"The Cardinal Way is an organizational model for success. Scouting players, drafting players, developing players and shaping their personalities to fit into a winning environment. But the Cardinal Way is also an attitude." - Link
"It is the "Cardinal Way." And if it rubs some people the wrong way, sorry. The Cardinals aren't apologizing. They don't have to. They do it their way and it works." - Link
"In the letter, Matheny told the parents that he expected them to stay out of the way and not to get too involved as he vowed to teach their sons not only the right way to play baseball, but more importantly, teach them the importance of having high moral character" - Link
Those are, I guess, a bit dated. Here's a more recent article:
"The F.B.I. and Justice Department prosecutors are investigating front-office officials for the St. Louis Cardinals, one of the most successful teams in baseball over the past two decades, for hacking into the internal networks of a rival team to steal closely guarded information about player personnel." - LINK
Waaaiiiit a second. That last one doesn't fit in with the rest very well, does it? The Cardinals, the bastions of moral baseball, investigated for something that really doesn't seem all that moral? Huh. According to that New York Times report, the current theory is some front office employees were looking to get back at Jeff Luhnow, current manager of the Astros, after he left his position as a key member of the Cardinals scouting department.
And hacking is a little much, considering the report basically says the Cardinals used old passwords that former Astros employees who joined the Cardinals still knew.
This is also from the final paragraph of the Times article, emphasis mine:
"Believing that the Astros' network had been compromised by a rogue hacker, Major League Baseball notified the F.B.I., and the authorities in Houston opened an investigation. Agents soon found that the Astros' network had been entered from a computer at a home that some Cardinals officials had lived in."
So, here's where I start to kind of, reluctantly, defend the Cardinals a little. If there are multiple guys from the front office living together in a house, is it fair to assume they probably aren't especially high-level employees? Like, pending more information, it's not as though GM John Mozeliak or assistant GM Mike Girsch or someone like that ordered this to be done, necessarily. Maybe the original intent was just to leak stuff to Deadspin to embarrass them a bit.
But then, here's the thing, is the Cardinals -- no matter what level of employee initiated this -- now had access to internal trade discussions, scouting reports, etc etc that the Astros were using. And while it's kind of laughable to track the Astros given their recent lack of success, the Luhnow connection and fact that Houston has built one of the best farm systems in baseball means gives reason for it. The Astros have been doing well scouting players and are starting to see their work pay off, it's not odd for a team to wonder how they have scouted and developed so well.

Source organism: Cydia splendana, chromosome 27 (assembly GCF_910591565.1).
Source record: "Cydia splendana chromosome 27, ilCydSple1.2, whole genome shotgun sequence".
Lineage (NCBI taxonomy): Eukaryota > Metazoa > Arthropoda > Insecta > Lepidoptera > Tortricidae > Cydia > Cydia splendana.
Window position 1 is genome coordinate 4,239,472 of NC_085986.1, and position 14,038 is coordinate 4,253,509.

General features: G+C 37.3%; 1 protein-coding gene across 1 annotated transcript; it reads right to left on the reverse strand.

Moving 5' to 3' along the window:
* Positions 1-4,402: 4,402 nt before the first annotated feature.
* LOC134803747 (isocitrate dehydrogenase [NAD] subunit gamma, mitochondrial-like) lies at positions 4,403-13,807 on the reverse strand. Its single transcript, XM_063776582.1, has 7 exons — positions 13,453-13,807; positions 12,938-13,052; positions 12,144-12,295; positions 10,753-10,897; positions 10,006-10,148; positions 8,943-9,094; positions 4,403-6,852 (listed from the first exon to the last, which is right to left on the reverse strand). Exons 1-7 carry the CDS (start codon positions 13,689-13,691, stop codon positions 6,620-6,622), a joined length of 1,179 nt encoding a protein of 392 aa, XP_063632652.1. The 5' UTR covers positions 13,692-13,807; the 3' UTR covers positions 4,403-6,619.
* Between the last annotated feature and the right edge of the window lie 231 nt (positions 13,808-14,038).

Well it maybe can't quite explicitly be stated this way yet, it sure feels like this means the Cardinals have been cheating. As reports come out, we might be able to say that for certain. Right now, it seems everyone is waiting to find what the FBI actually learns in their report, including MLB:
MLB statement re Astros' breach: "Once the investigative process has been completed by federal law enforcement officials... (1/2)— Eric Fisher (@EricFisherSBJ) June 16, 2015
MLB: ....we will evaluate the next steps and will make decisions promptly." (2/2)— Eric Fisher (@EricFisherSBJ) June 16, 2015
I'm not going to lie and say this whole thing doesn't give me some sense of glee. It's no secret that I'm not exactly big on the Cardinals. I am not an objective voice in this matter. For the most part, I get along with the Cardinal fans I've interacted with (every team has asshole members of their fanbase), but the team itself has time and again frustrated and annoyed me.
But we'll see where this all leads.
It's still just an investigation right now, and if it can't be shown the Cardinals used it for cheating -- if it was just a lower-level employee or two getting some small sort of revenge -- the only punishment may be that that/those employee(s) get fired and maybe the Cardinals get some sort of fine.
But if this investigation does show the Cardinals were looking to gain some advantage from the Astros' information, then hooooooo boy. We're in for a wild ride and I can't wait to find out where it goes.